Higher Proof-of-Stake (PoS) Rewards Proposed for Upcoming Ethereum 2.0 Upgrade

Anthony Sassano (sassal0x), the co-founder of EthHub, a “fundamentals-focused, open source, community-driven” organization dedicated to conducting Ethereum-related research, has revealed that a new proposal for Eth 2.0 has been submitted.

Eth 2.0, a system-wide upgrade to the Ethereum blockchain, will most likely include a major change in the cryptocurrency platform’s consensus algorithm - as it will be switched from the current proof-of-work (PoW)-based protocol to a proof-of-stake (PoS)-powered mechanism.

Eth 2.0 Proposal Could Set “Network Issuance At 1%”

As mentioned in Sassano’s tweet, a new proposal to “increase validator rewards for Eth 2.0 stakers was put forward [recently,] which would put overall network issuance at 1% with 30 million ETH staked.” Sassano added that Ethereum co-founder Vitalik Buterin “explained the various ways issuance can be decreased even if staking participation is high.”

According to a Reddit post by username Sfdao91, at “30 million validating ETH, inflation will be less than 1%, which will be more or less the same as Bitcoin (BTC) between 2025 and 2029. [Cryptocurrency] exchanges can become even more powerful if they start to stake with their customers' ETH.”

Responding to the initial comments, Buterin suggested (via Reddit) not using the word “inflation” to refer to the ETH supply. He noted that the term “inflation” confuses economists as they may think it’s being used to describe price movements. The process does not have much to do with the price of ETH, as it mainly involves modifying the blockchain’s staking mechanism.

Issuing Figures Are Maxima, Issuance May Be Decreased “In Practice”

Clarifying that the issuance figures suggested above are maxima, Buterin pointed out that there are a “few factors” which could potentially “decrease issuance in practice to well below those levels.” The factors, according to the Ethereum co-founder, are as follows:

  • “Validators going offline. Combining the individual and collective penalties, every 1% of validators offline cuts total issuance by around 3%, and if more than 33% ever go offline at once, many coins could get burned quickly.”
  • “Validators getting slashed. Probably will happen infrequently in practice, but still....”
  • “Transaction fees being burned due to Ethereum Improvement Proposal (EIP) 1559 (I estimate ~10k ETH/year initially while usage is still low, ramping up to hopefully hundreds of thousands of ETH/year eventually)”
  • “Transaction fees being burned to pay for state rent (this mechanism could possibly be folded into the gas mechanism and hence the EIP 1559 burn)”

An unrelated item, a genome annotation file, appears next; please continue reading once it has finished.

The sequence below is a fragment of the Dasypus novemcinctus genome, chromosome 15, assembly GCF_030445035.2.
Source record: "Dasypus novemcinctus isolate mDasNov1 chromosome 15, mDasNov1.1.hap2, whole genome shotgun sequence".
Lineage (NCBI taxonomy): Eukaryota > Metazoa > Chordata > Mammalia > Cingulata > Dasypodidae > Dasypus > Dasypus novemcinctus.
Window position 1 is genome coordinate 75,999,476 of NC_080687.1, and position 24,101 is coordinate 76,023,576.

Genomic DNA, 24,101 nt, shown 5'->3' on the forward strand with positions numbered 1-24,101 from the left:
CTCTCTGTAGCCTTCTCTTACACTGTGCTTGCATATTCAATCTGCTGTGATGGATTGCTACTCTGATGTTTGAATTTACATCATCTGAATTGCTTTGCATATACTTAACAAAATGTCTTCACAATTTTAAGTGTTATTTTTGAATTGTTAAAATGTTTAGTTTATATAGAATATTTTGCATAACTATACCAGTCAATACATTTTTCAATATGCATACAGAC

Acknowledging the potential changes noted by Buterin, Reddit user InsideYourGhost mentioned that: 

Right now we are on pace for > 100k ETH in annual fees, a large percentage of which could conceivably get burned via BASEFEE once 1559 is merged/forked. Once there are 1024 shards doing this, isn't it possible the burn rate will eventually exceed issuance? A system doing 10,000 Txs per second burning 1 penny per transaction would burn $3 billion worth of ETH a year.

Bitcoin Proponents Debate a Potential Hard Fork for Inflation

  • Bitcoin Advisory founder Pierre Rochard is asking bitcoin community to consider the implementation of inflation.
  • Rochard argues that transaction fees alone may not be enough to sustain miners in the future. 

Pierre Rochard, founder of consulting firm Bitcoin Advisory, has addresed a debate in the bitcoin community over whether transaction fees will be high enough to support the network’s continued use. 

Bitcoin Inflation Debate

According to Rochard, who is also a self-proclaimed proponent of BTC’s scaling solution lightning network, the community must question whether transaction fees alone will be enough incentive for miners in the future. As outlined in the original white paper, bitcoin’s total supply is limited to 21 million coins. 

While the final BTC is not expected to be minted until after the year 2140, the block reward will continue to decline over the coming century. Miners, who facilitate transactions and secure bitcoin’s network, will have to rely more upon transaction fees as a source of income, as BTC rewards continue to fall.

Some are now arguing that bitcoin may need to introduce perpetual inflation to remedy the situation, which would mean altering the original 21 million BTC total supply.

Rochard said, 

There’s an open question of will transaction fees be high enough – or in the aggregate total – enough to provide transaction finality...will bitcoin have to hard fork in inflation?

The Bitcoin Advisory founder asked the community to consider the state of altcoins, many of which operate on an inflationary protocol. Rochard acknowledged that confirmation bias may be clouding judgment in regard to bitcoin’s managed development and that the potential for inflation should at least be considered, 

There’s confirmation bias. We’re all very bullish on bitcoin, I certainly am, and so we want to pick out arguments and facts that support our position rather than trying to see all sides of a debate and have a more balanced view. Or at least have some level of uncertainty and self awareness in how much support we actually have for our arguments.

Future of BTC

Rochard pointed to an article written in 2015 by Silicon Valley entrepreneur Ryan Selkis, under the name TwoBitIdiot, arguing that bitcoin needed inflation despite the controversy of the idea. He also pointed to the increase in block size from 1MB, which at the time was considered blasphemous to bitcoin’s protocol, as analogous to the idea of introducing inflation. 

Rochard concluded that the bitcoin community has “a good 10 to 20 years to argue about it,” before inflation becomes a pressing issue. 


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